Perry Clark, Running for State Senate, Quits House
The Courier-Journal [Louisville KY]
January 10, 2006
State Rep. Perry Clark resigned from the House yesterday to run for the 37th District Senate seat.
A special election to fill the House seat was set for Feb. 14, the same day as the special election for the state Senate seat. That will save taxpayers between $50,000 and $100,0000, House leaders said.
Clark, D-Louisville, will face Republican Deborah Peden for the Senate seat left vacant after the Kentucky Supreme Court ruled that neither candidate from the 2004 race could be seated.
Clark said he wanted to avoid criticism that he was using his House office to inappropriately mix state business with campaign work.
He denied what he called a "very persistent" rumor that he might switch parties. "There's no way. I'll be the last Democrat standing," he said.
Local Democrats and Republicans will meet this evening to select nominees for Clark's House seat. Top Democrats, including House Speaker Jody Richards, have reached out to Metro Councilman Ron Weston. "If nominated ... I would consider it," Weston said.
County GOP Chairman Jack Richardson IV declined to identify the possible Republican nominee.
Republicans are to meet at 6:15 p.m. at local party headquarters, 232 W. Muhammad Ali Blvd.
Democrats will choose their nominee at 9 p.m. at Jefferson County Democratic Party headquarters, 901 Barret Ave.
Schools urged to hire more minority officials
The Rev. Louis Coleman last night called on Jefferson County Public Schools to hire more minority administrators.
Coleman, a civil-rights activist, said he wants the district to raise the percentage from 24 to as high as 30 percent.
"They can't hide that they're underutilizing people of color" in schools and in the district's central office, he said in an interview.
Personnel director Bill Eckels said the district shares Coleman's concerns and would consider new ways to increase that percentage.
Officials already work hard to recruit minorities, he said, and the district promotes blacks to administrative positions at a higher rate than whites, figures show.
"There are (too few) African Americans going into education to satisfy our needs," Eckels said.
Engel to lead GOP caucus on Metro Council
The Louisville Metro Council's Republican caucus yesterday chose Robin Engel, R-22nd District, as its new chairman for 2006. It also chose Julie Raque Adams, R-18th, as its vice chairman.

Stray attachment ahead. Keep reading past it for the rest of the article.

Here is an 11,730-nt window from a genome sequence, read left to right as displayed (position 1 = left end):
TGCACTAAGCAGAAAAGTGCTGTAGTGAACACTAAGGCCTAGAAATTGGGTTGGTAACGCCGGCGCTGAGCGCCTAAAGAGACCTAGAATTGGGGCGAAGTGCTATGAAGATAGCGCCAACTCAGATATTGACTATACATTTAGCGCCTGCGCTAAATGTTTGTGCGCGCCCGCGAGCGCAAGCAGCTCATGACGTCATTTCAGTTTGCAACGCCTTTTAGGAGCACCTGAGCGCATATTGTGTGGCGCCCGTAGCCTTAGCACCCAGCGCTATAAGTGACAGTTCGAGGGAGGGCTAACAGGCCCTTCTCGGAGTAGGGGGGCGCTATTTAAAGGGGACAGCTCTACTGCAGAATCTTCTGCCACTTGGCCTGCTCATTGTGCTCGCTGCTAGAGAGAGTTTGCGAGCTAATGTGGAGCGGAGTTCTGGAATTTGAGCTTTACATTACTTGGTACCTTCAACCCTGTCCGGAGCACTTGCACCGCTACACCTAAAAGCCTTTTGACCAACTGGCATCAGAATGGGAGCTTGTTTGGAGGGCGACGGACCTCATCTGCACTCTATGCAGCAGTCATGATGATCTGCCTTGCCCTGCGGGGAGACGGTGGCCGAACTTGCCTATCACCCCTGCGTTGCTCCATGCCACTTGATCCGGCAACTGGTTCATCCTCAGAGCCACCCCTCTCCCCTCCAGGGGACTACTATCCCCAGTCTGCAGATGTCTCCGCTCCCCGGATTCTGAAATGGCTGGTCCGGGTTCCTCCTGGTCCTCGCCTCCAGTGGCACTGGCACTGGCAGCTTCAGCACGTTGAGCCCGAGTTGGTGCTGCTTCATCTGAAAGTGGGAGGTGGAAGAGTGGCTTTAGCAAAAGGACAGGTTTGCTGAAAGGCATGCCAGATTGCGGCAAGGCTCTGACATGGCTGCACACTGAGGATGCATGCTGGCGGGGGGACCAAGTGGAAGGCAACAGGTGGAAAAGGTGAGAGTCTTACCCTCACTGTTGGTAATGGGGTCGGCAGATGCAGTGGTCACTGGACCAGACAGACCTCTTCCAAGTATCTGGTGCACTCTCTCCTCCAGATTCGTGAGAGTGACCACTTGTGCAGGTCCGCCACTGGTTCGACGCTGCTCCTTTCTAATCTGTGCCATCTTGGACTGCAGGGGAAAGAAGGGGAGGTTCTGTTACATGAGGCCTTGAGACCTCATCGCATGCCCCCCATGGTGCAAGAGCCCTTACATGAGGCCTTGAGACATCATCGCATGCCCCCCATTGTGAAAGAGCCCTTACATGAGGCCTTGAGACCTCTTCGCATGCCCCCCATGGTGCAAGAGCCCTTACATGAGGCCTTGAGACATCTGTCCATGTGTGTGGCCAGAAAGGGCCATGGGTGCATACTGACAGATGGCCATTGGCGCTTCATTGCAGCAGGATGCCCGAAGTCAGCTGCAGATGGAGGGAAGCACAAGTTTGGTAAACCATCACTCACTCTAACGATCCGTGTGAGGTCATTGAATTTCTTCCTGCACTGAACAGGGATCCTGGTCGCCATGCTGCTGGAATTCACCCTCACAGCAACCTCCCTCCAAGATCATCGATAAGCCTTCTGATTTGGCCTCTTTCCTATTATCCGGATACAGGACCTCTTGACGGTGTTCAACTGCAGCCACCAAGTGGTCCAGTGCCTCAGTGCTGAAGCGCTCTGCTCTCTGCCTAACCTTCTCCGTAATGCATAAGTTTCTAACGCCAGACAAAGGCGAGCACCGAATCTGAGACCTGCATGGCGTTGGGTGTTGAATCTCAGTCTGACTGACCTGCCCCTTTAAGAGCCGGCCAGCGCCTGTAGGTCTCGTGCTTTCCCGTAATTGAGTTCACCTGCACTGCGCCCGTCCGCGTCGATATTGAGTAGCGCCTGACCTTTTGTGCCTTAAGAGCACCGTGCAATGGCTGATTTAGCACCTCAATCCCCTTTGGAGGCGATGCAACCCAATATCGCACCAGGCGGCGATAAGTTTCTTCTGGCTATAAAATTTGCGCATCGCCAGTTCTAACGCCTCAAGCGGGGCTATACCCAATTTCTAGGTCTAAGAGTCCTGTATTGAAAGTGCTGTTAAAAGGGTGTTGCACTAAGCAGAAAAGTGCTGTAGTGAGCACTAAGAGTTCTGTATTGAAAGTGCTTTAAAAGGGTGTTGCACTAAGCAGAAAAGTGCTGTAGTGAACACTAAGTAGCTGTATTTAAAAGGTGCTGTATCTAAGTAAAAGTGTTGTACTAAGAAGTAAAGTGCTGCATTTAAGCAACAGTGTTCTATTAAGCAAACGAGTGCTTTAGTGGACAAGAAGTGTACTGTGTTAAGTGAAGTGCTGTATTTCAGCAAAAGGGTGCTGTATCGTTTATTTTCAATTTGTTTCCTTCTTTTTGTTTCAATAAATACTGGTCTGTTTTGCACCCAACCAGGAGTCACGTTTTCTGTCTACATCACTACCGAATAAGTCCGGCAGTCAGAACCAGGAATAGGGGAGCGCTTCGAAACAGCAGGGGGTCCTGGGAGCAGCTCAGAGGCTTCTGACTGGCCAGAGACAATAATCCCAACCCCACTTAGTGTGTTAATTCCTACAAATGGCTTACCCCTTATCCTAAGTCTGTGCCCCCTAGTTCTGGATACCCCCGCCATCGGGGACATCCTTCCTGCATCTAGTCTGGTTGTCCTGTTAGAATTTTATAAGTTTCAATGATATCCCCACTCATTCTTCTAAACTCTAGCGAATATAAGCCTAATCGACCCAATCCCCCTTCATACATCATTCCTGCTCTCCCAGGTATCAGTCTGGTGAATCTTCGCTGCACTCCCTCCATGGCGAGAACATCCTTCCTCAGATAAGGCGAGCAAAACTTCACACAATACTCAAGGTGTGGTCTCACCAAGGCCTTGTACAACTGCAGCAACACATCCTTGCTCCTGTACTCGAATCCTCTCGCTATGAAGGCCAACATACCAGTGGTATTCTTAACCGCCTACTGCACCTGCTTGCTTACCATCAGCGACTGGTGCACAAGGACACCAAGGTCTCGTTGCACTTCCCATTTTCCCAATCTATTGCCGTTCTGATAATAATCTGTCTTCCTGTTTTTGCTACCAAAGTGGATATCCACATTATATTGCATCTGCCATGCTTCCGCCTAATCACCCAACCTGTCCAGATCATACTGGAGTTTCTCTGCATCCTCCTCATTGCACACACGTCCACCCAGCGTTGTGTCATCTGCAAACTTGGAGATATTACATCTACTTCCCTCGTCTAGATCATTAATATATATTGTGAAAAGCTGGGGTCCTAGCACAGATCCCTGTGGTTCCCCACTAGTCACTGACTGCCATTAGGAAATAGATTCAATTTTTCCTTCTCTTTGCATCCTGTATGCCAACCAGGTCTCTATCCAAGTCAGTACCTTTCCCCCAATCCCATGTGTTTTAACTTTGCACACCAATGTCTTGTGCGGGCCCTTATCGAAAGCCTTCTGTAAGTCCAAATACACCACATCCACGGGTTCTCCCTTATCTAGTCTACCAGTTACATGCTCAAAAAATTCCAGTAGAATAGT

Engel replaces Kelly Downard, R-16th, and Adams replaces Hal Heiner, R-19th.
Priest sentenced for child sex abuse
The Rev. Edwin Scherzer, a Roman Catholic priest in the Archdiocese of Louisville, was sentenced yesterday to five years of house arrest for abusing four boys between 1956 and 1966.
Scherzer, 81, pleaded guilty to four felony counts of indecent or immoral practices with a child under 15.
He will have to register as a sex offender.
Scherzer retired in 1995. Archbishop Thomas C. Kelly removed him from public ministry in 2002.
Earlier this year, the Vatican ordered him to lead a life of prayer and penance but did not remove him from the priesthood. Scherzer cannot perform any public ministry, present himself as a priest or have unsupervised contact with minors.
Man who distributed child porn sentenced
Senior U.S. District Judge Edward H. Johnstone sentenced Norman Borho, 58, of Louisville, to six years yesterday for receiving and distributing child pornography over the Internet. He also imposed a $20,000 fine.
Borho is to report for prison on Feb. 15.
Assistant U.S. Attorney Madison Sewell argued for a sentence of 17? years, saying that Borho's offenses victimized children from toddlers to adolescents and helped fuel a growing Internet child pornography market.
Borho's attorneys, Rob Eggert and Scott C. Cox, argued that the decorated Vietnam War veteran deserved probation.
Johnstone noted that Borho had only a 1996 DUI conviction on his record and was at a low risk for ever harming a child, according to testimony from two psychologists who examined him.
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